A Chinese flag flutters in Tiananmen Square in Beijing, China in December 2017. Police from Inner Mongolia arrested journalist Zou Guangxiang at his Beijing home on March 28, 2018, according to news reports. (Reuters/ Stringer)

China arrests journalist for 'spreading rumors' after he reported on Yili Group

April 6, 2018 3:54 PM ET

Taipei, April 6, 2018--Chinese authorities should immediately release from custody journalist Zou Guangxiang and stop harassing the media for doing its job, the Committee to Protect Journalists said today.

Police from Inner Mongolia's Hohhot city on March 28 arrested Zou, who publishes his own financial news blog Guangxiang Caijing, at his home in Beijing for "spreading rumors," according to news reports and the Weibo social media account of government-run news outlet Hohhot News. Zou has not been charged, according to Hohhot News.

CPJ was unable to determine where Zou is being held.

Zou's arrest came two days after he published an article on his blog about tense relations between Chinese authorities and Pan Gang, chairperson of Yili Group, China's largest dairy producer. In the article, Zou wrote that Pan was secretly running his business remotely from the United States for nearly six months and was taken away by authorities right after his recent return to China.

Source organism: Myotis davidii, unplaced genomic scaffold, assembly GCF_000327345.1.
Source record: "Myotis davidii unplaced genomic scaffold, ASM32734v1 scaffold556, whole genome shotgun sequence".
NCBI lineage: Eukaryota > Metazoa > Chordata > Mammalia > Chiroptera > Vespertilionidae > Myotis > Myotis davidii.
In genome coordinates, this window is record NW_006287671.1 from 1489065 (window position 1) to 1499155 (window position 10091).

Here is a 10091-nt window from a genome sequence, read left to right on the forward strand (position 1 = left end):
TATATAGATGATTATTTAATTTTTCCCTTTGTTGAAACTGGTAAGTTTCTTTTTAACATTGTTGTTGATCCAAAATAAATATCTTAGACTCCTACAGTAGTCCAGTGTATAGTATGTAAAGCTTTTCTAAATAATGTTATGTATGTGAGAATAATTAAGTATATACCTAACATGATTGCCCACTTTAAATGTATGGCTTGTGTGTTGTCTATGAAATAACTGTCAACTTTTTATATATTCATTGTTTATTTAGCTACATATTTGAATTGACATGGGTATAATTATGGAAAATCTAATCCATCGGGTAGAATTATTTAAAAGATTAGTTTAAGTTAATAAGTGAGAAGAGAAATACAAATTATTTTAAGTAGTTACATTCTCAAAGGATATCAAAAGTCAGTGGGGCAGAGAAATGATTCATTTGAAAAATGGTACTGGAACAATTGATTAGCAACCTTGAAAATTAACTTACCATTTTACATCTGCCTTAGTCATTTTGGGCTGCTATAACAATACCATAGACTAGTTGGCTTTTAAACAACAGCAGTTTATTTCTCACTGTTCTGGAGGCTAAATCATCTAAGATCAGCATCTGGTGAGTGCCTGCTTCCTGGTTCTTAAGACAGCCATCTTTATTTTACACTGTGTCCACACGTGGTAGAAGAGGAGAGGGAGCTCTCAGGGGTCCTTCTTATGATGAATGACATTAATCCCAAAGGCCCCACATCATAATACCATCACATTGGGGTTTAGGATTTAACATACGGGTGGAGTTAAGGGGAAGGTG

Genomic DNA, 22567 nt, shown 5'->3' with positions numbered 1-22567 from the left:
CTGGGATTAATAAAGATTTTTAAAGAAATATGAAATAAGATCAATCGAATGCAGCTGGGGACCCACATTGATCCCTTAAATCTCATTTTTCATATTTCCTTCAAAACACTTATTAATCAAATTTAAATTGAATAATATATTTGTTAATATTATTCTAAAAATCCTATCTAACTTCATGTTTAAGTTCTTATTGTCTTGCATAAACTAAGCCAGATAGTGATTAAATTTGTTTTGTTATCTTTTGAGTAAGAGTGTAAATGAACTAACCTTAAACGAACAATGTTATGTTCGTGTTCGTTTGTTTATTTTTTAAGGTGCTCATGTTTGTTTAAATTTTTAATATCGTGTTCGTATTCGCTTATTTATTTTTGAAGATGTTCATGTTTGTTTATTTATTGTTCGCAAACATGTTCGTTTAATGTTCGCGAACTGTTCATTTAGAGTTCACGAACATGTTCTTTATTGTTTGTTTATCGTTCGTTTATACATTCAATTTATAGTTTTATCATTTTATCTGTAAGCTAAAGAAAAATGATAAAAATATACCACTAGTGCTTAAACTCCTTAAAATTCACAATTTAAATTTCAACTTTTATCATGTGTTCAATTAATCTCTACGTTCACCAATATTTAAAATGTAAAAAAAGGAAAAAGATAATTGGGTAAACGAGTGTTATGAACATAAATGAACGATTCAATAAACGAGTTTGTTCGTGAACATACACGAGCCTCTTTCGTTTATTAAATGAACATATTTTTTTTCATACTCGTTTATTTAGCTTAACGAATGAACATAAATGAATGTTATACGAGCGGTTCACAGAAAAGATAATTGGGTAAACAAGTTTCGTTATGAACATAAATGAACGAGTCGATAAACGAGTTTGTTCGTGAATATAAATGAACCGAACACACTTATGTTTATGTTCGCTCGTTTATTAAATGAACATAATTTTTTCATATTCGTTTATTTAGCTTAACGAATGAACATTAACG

Yili Group's board of directors on March 27 issued a statement saying that the company is operating normally and denied that Pan was under investigation.

"Reporting the news should not be a crime - in China or anywhere," said CPJ Asia Program Coordinator Steven Butler from Washington D.C. "Zou Gangxiang should be freed from jail immediately."

CPJ's call to the Hohhot Public Security Bureau for comment went unanswered.

In a separate case, Hohhot police arrested Liu Chengkun, who runs the financial news microblog Tianlu Caijing and previously worked for government-owned publication Time Weekly, in Beijing on April 2 on charges of "spreading rumors," according to news reports.

Liu's arrest came after he wrote two short stories about a fictional Mr. Pan who bore striking resemblances to Pan from Yili Group. Both stories were originally posted on Tianlu Caijing, but were deleted and later reposted to Sina Finance, a Chinese microblog service provider's financial news website, according news reports and CPJ research.

According to CPJ research, China is consistently one of the world's worst jailers of journalists.

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